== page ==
Start by making the crust- first put a couple of ice cups in some water and set aside.  Put the flour and cold sliced butter into a large bowl and cut with a pastry cutter until the butter is the size of small peas. Alternatively, pulse in a food processor a few times.  Add the iced water one tablespoon at a time (or drizzle into the food processor while running), only until the dough comes together and you are able to form it into a ball.  It should just stay together without falling apart.  Form the dough into a ball, wrap in clingfilm, and chill for at least an hour.

For the filling, first remove and tough stalks from the kale pieces.  Rinse the kale in water, and the saute with 1/2 tablespoon oil for 3-5 minutes or until bright green and tender. Let cool.  Add eggs, half and half, the cheeses, and salt and pepper to a bowl and whisk to combine, then add the kale and mix that into the egg mixture as well.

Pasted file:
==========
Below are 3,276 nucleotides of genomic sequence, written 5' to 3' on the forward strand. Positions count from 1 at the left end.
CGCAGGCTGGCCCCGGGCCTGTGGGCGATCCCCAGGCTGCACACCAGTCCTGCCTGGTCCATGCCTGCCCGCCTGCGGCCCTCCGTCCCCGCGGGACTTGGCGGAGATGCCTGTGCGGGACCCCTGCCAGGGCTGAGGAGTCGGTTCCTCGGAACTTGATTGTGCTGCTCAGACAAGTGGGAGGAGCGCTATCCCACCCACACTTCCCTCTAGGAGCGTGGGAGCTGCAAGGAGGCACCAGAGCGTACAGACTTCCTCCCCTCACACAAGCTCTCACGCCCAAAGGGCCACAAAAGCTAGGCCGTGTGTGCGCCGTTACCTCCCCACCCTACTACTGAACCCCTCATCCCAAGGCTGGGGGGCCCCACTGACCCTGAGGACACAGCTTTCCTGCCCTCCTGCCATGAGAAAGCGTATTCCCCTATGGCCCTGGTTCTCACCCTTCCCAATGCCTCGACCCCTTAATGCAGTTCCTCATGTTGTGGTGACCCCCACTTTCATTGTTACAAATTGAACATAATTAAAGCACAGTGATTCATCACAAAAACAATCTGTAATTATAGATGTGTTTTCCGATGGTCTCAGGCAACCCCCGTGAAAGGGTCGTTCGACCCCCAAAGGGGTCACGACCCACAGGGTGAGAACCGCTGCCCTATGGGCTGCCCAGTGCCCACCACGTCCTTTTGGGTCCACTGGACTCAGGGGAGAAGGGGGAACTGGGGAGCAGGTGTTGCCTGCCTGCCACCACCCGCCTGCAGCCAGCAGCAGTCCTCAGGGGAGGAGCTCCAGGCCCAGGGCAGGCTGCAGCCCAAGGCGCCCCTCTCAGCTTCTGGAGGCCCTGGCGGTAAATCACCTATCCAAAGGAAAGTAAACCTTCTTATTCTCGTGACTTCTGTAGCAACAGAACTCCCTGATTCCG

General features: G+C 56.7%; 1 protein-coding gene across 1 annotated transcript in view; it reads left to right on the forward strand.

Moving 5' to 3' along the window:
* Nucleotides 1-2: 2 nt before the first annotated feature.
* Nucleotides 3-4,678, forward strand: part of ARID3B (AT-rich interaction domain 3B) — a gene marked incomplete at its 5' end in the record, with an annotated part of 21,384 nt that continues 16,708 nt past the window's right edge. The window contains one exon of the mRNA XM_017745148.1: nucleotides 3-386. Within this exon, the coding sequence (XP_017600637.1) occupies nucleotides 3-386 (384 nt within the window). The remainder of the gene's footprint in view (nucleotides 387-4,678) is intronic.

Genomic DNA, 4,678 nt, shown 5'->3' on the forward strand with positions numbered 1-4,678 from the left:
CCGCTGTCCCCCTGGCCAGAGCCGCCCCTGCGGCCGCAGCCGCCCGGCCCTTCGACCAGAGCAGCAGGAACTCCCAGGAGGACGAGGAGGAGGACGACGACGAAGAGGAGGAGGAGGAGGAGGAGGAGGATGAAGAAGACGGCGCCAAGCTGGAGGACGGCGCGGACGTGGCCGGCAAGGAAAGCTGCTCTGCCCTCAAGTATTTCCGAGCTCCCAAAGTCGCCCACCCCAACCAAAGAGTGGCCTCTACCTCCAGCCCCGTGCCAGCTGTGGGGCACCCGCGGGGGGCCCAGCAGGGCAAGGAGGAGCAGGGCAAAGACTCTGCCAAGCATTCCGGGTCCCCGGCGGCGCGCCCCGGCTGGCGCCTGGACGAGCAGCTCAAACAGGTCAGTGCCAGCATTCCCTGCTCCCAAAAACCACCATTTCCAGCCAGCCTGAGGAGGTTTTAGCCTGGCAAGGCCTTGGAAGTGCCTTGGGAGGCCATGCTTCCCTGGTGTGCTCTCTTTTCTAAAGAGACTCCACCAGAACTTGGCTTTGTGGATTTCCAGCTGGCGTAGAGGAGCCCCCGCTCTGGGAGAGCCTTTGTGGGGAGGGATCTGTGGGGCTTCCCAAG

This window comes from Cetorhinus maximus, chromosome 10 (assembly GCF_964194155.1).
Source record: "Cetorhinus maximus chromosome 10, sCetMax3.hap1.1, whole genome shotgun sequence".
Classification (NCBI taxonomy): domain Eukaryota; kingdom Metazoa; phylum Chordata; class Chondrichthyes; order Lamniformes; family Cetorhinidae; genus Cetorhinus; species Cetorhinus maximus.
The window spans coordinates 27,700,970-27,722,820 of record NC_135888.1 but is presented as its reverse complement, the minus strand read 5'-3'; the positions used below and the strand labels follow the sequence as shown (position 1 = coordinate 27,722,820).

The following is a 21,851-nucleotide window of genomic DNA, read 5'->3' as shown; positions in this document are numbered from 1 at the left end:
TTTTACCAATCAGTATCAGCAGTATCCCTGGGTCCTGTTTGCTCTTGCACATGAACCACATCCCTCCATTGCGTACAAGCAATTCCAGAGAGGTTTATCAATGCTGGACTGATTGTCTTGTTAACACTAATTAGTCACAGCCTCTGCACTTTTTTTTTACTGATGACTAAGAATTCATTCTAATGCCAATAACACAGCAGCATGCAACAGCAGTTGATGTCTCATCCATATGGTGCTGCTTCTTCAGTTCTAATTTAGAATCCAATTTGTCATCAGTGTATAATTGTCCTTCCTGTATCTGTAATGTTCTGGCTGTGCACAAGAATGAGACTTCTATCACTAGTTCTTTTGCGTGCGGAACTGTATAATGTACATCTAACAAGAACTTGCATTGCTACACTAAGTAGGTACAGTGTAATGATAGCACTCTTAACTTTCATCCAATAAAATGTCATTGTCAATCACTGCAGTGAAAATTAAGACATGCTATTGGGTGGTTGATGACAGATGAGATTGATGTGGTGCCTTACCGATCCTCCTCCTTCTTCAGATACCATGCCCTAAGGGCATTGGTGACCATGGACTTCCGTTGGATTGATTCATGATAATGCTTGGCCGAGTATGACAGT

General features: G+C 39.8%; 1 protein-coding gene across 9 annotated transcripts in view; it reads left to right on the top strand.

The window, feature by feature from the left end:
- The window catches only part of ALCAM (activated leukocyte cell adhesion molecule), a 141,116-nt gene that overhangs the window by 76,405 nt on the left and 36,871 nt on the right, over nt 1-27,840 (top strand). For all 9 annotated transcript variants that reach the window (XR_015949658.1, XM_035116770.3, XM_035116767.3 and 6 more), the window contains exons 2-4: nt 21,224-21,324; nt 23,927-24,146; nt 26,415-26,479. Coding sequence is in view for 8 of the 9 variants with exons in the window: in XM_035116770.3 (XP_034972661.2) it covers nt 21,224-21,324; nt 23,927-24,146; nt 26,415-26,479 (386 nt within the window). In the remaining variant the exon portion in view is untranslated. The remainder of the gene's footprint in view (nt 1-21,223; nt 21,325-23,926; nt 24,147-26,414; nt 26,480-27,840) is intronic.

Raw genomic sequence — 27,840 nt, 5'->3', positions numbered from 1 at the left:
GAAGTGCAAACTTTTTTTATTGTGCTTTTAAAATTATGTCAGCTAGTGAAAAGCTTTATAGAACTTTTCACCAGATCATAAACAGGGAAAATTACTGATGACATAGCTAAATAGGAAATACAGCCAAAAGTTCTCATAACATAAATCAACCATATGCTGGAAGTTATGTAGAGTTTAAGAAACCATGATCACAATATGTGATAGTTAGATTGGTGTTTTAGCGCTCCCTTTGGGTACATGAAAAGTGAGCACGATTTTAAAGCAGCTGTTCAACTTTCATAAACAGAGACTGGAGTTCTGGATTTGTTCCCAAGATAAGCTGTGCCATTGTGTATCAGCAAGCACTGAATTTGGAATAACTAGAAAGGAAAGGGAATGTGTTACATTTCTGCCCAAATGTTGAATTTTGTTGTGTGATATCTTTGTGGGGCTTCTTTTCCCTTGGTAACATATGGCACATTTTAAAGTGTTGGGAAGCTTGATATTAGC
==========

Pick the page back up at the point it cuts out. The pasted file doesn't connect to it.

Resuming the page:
Preheat oven to 375 degrees. To assemble, roll the chilled dough out into a circle and press into a lightly greased pan.  Pour in the egg mixture and fold over or trim the excess dough.  Bake for 20-30 minutes, or until crust is light brown and filling puffed.  Up the temperature to 400 for the last 5 minutes or so if you want the crust to get more golden.

Parmesan Baked Chicken Tenders

21 Mar

I negated the healthy non-frying of the chicken by frying the zucchini instead. Oh well.